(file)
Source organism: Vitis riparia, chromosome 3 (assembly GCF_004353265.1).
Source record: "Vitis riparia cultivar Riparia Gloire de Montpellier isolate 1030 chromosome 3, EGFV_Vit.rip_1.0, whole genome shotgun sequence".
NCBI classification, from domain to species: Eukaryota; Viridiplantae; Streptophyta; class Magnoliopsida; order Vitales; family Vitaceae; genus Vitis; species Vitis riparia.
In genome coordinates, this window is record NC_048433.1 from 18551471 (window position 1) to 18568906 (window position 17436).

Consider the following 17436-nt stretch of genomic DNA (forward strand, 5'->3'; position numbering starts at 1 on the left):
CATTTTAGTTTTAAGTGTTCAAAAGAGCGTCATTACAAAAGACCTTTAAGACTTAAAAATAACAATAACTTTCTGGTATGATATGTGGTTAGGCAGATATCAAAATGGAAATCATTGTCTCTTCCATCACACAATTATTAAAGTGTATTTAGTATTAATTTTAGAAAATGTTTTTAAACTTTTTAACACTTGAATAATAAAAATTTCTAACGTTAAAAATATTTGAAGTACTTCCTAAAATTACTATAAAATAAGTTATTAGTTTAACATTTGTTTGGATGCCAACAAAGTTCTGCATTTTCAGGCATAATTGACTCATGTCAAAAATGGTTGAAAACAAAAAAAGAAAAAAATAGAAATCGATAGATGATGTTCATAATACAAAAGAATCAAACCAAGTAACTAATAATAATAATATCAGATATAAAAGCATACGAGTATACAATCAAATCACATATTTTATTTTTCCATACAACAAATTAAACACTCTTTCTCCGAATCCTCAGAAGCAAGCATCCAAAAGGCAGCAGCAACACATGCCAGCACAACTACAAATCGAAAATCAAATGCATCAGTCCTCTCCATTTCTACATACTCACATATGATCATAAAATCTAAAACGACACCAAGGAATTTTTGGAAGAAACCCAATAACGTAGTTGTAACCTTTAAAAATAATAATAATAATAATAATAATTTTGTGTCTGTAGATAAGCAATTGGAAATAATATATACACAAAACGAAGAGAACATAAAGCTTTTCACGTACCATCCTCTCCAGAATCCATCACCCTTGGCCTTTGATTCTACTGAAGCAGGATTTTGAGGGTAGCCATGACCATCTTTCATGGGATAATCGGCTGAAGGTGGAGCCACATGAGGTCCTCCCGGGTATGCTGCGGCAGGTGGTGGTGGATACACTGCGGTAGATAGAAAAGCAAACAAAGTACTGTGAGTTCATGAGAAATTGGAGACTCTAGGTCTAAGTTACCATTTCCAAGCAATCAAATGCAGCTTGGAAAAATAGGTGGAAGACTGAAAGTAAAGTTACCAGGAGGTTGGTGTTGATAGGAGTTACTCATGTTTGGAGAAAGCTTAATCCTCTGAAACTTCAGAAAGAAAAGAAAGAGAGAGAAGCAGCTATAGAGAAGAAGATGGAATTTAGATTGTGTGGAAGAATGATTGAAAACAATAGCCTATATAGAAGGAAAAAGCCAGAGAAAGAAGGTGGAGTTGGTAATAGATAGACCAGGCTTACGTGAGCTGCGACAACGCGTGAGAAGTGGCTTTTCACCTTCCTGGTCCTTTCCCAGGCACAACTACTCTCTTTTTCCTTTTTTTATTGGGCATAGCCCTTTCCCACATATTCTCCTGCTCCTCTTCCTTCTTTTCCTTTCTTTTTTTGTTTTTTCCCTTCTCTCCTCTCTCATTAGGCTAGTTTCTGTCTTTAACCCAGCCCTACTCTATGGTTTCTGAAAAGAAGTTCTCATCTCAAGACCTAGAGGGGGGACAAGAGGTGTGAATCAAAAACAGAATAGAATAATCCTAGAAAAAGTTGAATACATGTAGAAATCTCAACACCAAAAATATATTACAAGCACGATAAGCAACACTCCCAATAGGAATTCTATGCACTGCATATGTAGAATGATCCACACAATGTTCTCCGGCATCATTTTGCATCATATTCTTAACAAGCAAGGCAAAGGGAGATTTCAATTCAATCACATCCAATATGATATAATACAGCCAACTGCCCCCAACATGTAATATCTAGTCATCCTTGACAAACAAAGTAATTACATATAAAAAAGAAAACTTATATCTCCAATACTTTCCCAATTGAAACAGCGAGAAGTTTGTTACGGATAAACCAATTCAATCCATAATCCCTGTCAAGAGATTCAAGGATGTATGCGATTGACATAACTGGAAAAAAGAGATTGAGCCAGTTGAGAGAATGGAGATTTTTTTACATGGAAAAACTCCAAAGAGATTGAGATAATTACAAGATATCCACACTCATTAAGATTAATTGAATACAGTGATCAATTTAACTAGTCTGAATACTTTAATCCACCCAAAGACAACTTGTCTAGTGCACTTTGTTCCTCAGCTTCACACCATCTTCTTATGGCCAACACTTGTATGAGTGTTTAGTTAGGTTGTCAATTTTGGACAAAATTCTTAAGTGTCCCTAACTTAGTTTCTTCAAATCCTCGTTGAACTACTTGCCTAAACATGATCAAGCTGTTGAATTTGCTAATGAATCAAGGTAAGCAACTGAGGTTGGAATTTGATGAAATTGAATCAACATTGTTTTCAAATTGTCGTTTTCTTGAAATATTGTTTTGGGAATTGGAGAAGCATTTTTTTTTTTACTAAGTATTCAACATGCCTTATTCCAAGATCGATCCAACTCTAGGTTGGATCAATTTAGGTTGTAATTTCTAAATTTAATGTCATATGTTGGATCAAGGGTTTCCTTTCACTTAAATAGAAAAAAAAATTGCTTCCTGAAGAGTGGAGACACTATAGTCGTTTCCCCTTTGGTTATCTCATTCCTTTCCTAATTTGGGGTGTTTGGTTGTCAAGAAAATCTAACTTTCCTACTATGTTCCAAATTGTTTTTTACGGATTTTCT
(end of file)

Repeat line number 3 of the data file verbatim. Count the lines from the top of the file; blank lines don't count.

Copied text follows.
NCBI classification, from domain to species: Eukaryota; Viridiplantae; Streptophyta; class Magnoliopsida; order Vitales; family Vitaceae; genus Vitis; species Vitis riparia.